Lifewalla is a beautiful story that explores the multitude of profound psychological and physical impacts that disasters such as the 1984 Bhopal Gas Disaster can have on its survivors. Through the eyes of Lifewalla’s main character Dilkhush, the reader takes a journey as she revisits her past and returns to the place where her life was
changed forever by one catastrophic event. Through Dilkhush, the reader accesses a deeper understanding into the many challenges faced by survivors—especially women survivors— affected by such disasters: widowhood, health complications, disability and infertility.
Through Dilkhush’s journey back to her home town, we are exposed to an intimateand honest recount of a women’s experience. Having lived through horrifying events that have marred her for life, the reader learns about the various psychological impacts on disaster survivors, as well as the particular ways in which being a woman
in this context exacerbates existing struggles to live with memories of the past whilst attempting to carve out a new life in a patriarchal society. Women survivors of disasters often bear the largest burden of such an experience, often losing partners and children, losing economic security, and at risk of losing support from their families and the wider community whilst struggling with chronic illness. The story of Dilkush explores all of these issues and the unique ways in which women have fought to survive and thrive.
Lifewalla is a gritty and raw story that exposes the legacy of disaster. In an increasingly connected world, with constant access to global events, we are bombarded with images and information about environmental and political crises, and disasters, and their immediate impacts. We are less exposed, however, to the long-term consequences of such events. What happens to survivors after the emergency aid and media coverage has left? How do communities rebuild and thrive in the face of immense tragedy and despair?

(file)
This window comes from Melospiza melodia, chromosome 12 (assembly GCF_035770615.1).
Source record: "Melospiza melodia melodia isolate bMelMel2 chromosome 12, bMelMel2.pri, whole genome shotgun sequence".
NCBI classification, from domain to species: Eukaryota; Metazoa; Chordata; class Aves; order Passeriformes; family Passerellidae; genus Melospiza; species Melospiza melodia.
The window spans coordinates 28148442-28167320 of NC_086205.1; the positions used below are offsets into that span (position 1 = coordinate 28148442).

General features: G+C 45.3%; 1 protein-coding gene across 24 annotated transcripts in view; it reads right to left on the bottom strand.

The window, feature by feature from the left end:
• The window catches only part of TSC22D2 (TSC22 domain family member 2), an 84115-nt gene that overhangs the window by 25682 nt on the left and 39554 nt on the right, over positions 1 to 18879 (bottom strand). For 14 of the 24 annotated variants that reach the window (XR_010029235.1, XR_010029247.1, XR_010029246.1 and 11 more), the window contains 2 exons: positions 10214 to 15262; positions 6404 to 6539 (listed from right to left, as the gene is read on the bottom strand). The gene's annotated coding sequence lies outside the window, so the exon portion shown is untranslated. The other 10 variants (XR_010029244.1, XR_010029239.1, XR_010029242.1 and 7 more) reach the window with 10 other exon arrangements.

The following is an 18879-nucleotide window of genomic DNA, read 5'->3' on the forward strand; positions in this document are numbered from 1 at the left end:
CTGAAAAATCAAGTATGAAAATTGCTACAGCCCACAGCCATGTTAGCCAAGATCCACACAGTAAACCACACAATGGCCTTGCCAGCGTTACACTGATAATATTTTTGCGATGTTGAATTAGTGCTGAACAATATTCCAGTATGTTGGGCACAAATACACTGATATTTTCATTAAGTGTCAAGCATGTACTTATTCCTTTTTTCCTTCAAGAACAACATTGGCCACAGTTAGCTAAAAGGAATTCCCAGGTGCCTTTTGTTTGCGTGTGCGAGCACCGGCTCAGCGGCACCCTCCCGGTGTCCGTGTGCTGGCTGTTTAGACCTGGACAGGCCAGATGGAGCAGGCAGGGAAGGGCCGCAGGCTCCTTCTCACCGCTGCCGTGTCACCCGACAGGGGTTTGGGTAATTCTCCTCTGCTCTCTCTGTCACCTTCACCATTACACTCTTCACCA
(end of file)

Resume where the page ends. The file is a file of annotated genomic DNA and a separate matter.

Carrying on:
Although it is difficult to bear witness to the horrendous experience of Dilkhush recounted in the narrative, Lifewalla is also a story that celebrates the ways in which people and communities have cared for one another in the aftermath of the disaster and the resilience and strength of survivors.
In writing Lifewalla, authour Nina Joshi Ramsey has clearly drawn on her training and experience in stress management and mental trauma to get under the skin of the psychological impact of humanitarian disasters. It is a powerfully written and colourful book which steers clear of what might be some of the more obvious means of expressing the disaster’s aftermath whilst still creating a strong sense of empathy for the complex and difficult feelings a survivor might experience.
The survivors in Bhopal have had to contend with a myriad of health, social and economic impacts in the 30 years following the 1984 Gas Disaster and during the ongoing water contamination crisis. The Bhopal Medical Appeal, a UK registered charity, supports clinics in gas and water affected communities in Bhopal, which address the health, social and economic impacts of the Disaster through the provision of free integrative medical care, and community health and education initiatives.
We are proud that Lifewalla tells the story of so many inspirational Bhopali women gas survivors and, by purchasing the novel, the reader will be helping the Bhopal Medical Appeal support the life-changing work taking place at the clinics we fund in Bhopal.
Bhopal Medical Appeal
Nina Joshi Ramsey’s stunning debut novel, Lifewalla is inspired by the real-life events of one of the world’s worst-ever industrial tragedies: the Bhopal disaster. Often unseen is the reality of the psychological suffering following disasters, but it is the basis of this sensitively-written, insightful book.
On the night of December 2nd, 1984, the Union Carbide India Limited pesticide plant in Bhopal, India, leaked a deadly cloud of poisonous gas methyl isocyanate on nearby shanty towns as their inhabitants slept.
None of the six safety systems designed to contain such a leak were operational, so the gas quickly spread with instantaneous and catastrophic results.
The disaster claimed the lives of nearly 4,000 people and injured nearly 600,000 more. It’s estimated that over the ensuing 30 years, some 25,000 have since died, while many more survivors – an estimated 120,000 to 150,000 – are still suffering ill health as a result of the leak.
Along with the physical ailments residents must still endure, many have been left with chronic psychological trauma, including flashbacks, nightmares, stress, anxiety and depression. These are still often accompanied by social stigma.
Lifewalla is a story that not only acknowledges this mental anguish, it delves into the intense feelings of especially anger and hopelessness that are commonly understood. Read More